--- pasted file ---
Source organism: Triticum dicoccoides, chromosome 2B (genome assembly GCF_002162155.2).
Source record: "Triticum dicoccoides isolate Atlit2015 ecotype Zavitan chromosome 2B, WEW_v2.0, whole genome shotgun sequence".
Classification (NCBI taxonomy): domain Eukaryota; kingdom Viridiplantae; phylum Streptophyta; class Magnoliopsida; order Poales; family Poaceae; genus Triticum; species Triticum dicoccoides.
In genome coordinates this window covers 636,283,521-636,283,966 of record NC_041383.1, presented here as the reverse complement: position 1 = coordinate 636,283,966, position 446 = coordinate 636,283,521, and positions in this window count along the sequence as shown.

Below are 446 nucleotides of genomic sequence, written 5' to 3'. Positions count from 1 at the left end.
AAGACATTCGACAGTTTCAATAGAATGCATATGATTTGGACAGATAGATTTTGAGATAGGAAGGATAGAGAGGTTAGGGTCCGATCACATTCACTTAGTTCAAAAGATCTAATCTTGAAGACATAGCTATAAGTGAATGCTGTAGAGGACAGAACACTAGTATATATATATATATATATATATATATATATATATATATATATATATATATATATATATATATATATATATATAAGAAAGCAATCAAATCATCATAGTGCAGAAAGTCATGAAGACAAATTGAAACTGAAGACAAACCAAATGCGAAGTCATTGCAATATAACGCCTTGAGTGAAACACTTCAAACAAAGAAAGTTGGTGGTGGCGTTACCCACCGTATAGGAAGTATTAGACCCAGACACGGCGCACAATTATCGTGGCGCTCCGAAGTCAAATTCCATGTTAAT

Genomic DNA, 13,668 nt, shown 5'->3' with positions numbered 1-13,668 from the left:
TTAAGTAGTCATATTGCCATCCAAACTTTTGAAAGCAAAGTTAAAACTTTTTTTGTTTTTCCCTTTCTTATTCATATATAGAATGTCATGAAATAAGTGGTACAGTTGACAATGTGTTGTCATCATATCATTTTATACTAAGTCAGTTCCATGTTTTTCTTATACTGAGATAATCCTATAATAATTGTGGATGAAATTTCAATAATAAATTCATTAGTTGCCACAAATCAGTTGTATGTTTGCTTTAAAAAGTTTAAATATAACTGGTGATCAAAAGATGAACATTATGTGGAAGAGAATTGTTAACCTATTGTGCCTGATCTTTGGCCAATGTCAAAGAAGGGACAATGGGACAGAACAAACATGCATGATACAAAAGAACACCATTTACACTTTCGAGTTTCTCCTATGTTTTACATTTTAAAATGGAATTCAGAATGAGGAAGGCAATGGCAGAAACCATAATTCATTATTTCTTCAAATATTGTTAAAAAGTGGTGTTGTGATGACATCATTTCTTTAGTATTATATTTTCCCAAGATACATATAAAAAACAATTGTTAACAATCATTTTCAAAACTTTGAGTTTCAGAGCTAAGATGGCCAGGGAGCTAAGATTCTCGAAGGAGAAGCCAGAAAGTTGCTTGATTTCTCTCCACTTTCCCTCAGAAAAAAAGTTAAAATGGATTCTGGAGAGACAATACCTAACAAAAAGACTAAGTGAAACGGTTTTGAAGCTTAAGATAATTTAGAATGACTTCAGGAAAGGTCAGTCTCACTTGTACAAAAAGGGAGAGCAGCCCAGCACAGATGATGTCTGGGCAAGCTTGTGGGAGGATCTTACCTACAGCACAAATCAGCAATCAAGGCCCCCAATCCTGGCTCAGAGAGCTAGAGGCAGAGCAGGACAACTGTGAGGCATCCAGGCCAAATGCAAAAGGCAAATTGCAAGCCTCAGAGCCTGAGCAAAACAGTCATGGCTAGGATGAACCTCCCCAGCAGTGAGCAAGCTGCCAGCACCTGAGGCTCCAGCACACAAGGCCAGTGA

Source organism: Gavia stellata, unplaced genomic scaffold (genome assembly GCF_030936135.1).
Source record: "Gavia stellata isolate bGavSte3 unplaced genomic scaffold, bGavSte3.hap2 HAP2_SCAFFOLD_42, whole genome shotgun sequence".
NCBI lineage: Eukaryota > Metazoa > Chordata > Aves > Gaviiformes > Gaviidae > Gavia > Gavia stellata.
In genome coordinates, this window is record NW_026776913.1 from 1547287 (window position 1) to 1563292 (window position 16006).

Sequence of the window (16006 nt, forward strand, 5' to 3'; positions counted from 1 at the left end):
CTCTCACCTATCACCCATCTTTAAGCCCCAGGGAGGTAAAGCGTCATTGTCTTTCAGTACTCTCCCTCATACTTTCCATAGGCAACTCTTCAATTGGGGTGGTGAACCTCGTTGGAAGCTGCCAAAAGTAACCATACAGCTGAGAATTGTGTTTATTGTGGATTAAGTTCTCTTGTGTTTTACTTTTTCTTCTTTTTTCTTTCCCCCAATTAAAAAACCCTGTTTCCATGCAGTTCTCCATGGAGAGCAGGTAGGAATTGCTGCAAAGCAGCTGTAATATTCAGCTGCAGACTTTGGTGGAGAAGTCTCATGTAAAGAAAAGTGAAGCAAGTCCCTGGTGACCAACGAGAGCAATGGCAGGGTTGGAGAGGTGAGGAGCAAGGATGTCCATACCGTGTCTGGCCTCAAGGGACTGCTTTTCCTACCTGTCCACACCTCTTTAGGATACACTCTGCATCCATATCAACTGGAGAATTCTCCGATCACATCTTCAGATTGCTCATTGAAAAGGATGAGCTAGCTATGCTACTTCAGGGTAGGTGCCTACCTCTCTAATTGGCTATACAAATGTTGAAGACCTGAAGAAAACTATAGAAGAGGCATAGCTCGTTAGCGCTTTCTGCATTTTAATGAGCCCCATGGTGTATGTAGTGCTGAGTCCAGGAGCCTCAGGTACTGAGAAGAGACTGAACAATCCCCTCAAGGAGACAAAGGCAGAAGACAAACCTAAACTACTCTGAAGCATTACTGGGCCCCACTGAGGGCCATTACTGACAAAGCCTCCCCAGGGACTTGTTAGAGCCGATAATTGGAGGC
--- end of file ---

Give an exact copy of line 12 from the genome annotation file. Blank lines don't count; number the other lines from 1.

In genome coordinates, this window is record NW_026776913.1 from 1547287 (window position 1) to 1563292 (window position 16006).